"This historic proposal is an important way to create new incentives for drug companies to start lowering their list prices, rather than raising them", Health and Human Services Secretary Alex Azar stated in a press release.
"Patients deserve to know what a given drug could cost when they're being told about the benefits and risks it may have", Azar said in prepared remarks.
But Azar said putting the prices on a website isn't the same thing and patients deserve to know the cost. "And they deserve to know this every time they see a drug advertised to them on TV". But insurance plans base their copayments on the list price set by drugmakers. Patient costs are typically calculated using the list price, even if a person has insurance. Listing prices in commercials, it said, "could discourage patients from seeking needed medical care". The group also plans its own website, where patients could look up drugs by name and find similar information.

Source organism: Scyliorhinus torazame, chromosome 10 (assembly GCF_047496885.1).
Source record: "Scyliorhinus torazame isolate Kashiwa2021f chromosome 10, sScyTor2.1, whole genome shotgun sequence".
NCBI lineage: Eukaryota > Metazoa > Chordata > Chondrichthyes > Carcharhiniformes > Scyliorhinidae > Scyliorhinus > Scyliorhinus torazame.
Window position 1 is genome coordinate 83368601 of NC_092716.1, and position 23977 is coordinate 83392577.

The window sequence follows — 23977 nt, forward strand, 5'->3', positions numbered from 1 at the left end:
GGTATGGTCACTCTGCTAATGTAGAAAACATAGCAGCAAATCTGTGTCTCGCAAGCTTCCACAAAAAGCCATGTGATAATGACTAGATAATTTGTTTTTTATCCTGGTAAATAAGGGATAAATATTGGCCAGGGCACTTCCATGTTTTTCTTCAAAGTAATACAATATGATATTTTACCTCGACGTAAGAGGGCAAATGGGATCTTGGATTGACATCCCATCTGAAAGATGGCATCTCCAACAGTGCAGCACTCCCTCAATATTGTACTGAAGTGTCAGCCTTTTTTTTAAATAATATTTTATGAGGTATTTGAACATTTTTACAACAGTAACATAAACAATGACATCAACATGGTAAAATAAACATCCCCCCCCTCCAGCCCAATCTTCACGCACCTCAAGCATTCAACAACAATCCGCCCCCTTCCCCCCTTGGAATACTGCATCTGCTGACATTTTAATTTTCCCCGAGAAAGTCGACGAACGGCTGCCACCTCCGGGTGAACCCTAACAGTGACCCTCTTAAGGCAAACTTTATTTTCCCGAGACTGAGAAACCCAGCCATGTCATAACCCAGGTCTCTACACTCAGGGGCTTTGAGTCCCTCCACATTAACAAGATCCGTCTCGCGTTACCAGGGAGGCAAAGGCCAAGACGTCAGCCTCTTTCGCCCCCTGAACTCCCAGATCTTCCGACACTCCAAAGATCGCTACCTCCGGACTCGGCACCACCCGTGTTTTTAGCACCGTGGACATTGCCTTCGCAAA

"For too long, drug pricing has been like no other market", Azar said.
Holly Campbell, a spokeswoman for the Pharmaceutical Research and Manufacturers of America, a trade association known as "PhRMA", said the group is still digesting the announcement but she suggested industry executives aren't happy. But Azar, speaking at a National Academy of Medicine conference, said there is precedence for such a move, pointing out that federal law requires automakers to disclose sticker prices for cars.
The proposed rule, announced by the Center for Medicare and Medicaid Services, would make manufacturers announce the "Wholesale Acquisition Cost" for drugs covered in Medicare or Medicaid in advertisements targeted at consumers.
Under the proposed rule, the price to be posted in legible text at the end of an ad would be for a typical course of treatment for an acute medication, such as an antibiotic, or for a 30-day supply of medication for a chronic condition, like high blood pressure.
Many details of the proposed rule still must be worked out, including whether it should be expanded to cover radio, print or internet ads.
Drugmakers generally can charge as much as the USA market will bear because the government doesn't regulate medicine prices, unlike most other developed countries. Both have almost doubled in four years.